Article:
Rationality and Scientific Discovery
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Philosophers of Science have long paid lip service to the desirability of distinguishing the questions that arise about the propositions (statements, hypotheses) of a science from those that arise about its concepts (terms, ideas); but hitherto there has been a curious hesitation on their part to explore the consequences of this distinction as far as they will take us. This hesitation is understandable in those writers whose primary commitment is to the methods of mathematical logic, with its formal analysis of propositional systems and relations. But it extends also to those who have no such commitment: e.g. the pragmatists. (Recall William James’s confused question, “What makes an idea true?” — as though concepts could be true-or-false, in the way propositions are!)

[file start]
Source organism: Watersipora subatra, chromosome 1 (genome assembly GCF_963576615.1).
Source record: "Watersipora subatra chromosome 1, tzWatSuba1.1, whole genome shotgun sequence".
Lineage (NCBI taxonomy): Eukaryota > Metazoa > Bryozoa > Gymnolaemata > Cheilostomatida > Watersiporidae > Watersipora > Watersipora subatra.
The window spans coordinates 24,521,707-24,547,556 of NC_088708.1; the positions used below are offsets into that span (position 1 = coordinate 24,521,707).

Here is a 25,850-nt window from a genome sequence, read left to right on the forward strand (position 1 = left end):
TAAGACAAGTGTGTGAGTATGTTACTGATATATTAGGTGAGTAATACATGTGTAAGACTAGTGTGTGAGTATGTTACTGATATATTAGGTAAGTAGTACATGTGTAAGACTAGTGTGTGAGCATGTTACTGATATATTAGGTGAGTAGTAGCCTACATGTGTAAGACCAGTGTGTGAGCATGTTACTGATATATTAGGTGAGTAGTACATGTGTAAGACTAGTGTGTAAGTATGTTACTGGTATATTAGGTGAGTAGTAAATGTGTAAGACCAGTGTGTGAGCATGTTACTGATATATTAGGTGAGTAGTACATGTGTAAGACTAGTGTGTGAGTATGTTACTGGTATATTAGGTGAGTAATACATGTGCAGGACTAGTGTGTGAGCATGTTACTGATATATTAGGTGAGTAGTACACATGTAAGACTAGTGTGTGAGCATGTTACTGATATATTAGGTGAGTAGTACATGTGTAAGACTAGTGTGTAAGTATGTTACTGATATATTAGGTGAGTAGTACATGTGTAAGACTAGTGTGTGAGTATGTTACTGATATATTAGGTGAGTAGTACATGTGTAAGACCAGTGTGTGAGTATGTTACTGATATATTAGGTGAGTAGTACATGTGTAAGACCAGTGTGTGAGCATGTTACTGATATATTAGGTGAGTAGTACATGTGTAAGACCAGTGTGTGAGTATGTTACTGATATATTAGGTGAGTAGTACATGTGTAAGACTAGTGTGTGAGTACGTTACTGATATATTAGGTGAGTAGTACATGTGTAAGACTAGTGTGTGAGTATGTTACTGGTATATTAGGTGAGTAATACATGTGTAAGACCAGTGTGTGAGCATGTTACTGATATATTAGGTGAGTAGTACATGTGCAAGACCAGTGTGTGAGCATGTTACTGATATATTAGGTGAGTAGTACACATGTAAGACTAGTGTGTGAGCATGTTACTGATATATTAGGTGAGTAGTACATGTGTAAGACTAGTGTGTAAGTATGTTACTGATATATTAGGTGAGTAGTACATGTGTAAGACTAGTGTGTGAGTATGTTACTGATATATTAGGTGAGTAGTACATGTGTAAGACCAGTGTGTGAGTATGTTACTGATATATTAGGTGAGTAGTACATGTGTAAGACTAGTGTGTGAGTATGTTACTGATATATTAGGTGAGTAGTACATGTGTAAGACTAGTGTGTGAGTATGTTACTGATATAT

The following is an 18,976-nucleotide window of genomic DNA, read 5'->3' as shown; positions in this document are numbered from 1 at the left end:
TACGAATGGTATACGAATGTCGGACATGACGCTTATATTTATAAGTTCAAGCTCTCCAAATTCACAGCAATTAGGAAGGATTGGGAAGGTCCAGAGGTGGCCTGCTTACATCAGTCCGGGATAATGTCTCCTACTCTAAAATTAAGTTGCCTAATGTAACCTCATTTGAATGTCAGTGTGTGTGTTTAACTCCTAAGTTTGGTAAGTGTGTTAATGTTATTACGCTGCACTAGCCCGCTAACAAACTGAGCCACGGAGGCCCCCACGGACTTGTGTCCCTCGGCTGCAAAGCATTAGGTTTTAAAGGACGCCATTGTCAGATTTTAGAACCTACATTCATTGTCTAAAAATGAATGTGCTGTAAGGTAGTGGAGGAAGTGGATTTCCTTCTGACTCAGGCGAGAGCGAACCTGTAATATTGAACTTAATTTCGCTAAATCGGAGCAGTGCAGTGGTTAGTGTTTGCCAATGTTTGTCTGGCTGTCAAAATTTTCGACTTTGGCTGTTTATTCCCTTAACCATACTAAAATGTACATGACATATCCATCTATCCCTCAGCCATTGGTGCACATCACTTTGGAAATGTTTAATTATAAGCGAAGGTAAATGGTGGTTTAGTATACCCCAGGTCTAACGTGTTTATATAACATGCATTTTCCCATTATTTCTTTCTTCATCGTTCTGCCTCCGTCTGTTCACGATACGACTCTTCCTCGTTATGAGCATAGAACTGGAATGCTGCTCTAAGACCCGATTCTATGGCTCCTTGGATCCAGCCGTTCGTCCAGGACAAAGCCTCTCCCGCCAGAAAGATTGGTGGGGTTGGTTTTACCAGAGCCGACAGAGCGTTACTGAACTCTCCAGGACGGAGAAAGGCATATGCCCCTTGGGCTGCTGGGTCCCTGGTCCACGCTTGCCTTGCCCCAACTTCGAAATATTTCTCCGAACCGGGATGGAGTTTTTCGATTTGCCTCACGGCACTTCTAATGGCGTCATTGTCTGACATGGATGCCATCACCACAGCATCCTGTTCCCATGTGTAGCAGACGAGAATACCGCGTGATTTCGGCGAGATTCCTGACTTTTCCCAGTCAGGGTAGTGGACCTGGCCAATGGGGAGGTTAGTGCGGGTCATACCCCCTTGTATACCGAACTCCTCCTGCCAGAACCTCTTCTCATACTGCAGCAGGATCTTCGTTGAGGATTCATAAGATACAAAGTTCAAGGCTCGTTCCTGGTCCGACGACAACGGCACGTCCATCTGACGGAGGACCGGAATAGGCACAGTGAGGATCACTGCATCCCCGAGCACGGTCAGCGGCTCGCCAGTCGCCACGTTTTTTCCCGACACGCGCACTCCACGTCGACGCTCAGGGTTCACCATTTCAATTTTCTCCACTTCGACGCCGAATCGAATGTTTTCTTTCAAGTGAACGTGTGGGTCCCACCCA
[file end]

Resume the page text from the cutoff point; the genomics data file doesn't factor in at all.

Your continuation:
KeywordsConceptual Change Scientific Discovery Formal Connection Conceptual Variant Scientific Change
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